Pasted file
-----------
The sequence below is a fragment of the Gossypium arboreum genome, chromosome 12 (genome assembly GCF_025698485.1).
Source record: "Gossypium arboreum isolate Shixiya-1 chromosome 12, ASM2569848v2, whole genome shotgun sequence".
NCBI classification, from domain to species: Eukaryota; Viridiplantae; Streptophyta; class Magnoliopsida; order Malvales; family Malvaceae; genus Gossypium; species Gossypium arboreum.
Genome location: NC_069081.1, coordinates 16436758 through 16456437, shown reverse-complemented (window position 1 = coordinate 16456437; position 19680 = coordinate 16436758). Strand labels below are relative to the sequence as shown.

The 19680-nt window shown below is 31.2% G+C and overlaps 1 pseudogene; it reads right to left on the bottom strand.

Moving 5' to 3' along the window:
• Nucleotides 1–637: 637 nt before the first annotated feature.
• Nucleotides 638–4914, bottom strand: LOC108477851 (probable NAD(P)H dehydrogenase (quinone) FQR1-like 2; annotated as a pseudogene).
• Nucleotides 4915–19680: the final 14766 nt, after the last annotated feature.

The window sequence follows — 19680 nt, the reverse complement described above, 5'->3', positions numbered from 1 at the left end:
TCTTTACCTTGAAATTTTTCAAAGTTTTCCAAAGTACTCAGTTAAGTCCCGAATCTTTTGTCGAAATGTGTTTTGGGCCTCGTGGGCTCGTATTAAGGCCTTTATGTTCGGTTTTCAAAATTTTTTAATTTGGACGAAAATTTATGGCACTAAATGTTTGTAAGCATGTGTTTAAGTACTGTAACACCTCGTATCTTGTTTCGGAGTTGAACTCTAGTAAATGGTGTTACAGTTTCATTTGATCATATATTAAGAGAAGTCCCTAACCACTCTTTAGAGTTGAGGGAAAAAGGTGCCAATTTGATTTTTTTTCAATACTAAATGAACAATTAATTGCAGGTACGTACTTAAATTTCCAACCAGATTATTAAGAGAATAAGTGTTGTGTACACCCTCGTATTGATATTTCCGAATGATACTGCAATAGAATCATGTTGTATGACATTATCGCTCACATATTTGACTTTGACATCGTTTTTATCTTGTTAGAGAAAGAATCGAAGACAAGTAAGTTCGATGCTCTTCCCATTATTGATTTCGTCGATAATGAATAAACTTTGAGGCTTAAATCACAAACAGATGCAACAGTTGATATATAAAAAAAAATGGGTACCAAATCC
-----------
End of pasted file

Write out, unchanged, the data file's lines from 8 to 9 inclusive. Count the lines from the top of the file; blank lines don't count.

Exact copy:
• Nucleotides 638–4914, bottom strand: LOC108477851 (probable NAD(P)H dehydrogenase (quinone) FQR1-like 2; annotated as a pseudogene).
• Nucleotides 4915–19680: the final 14766 nt, after the last annotated feature.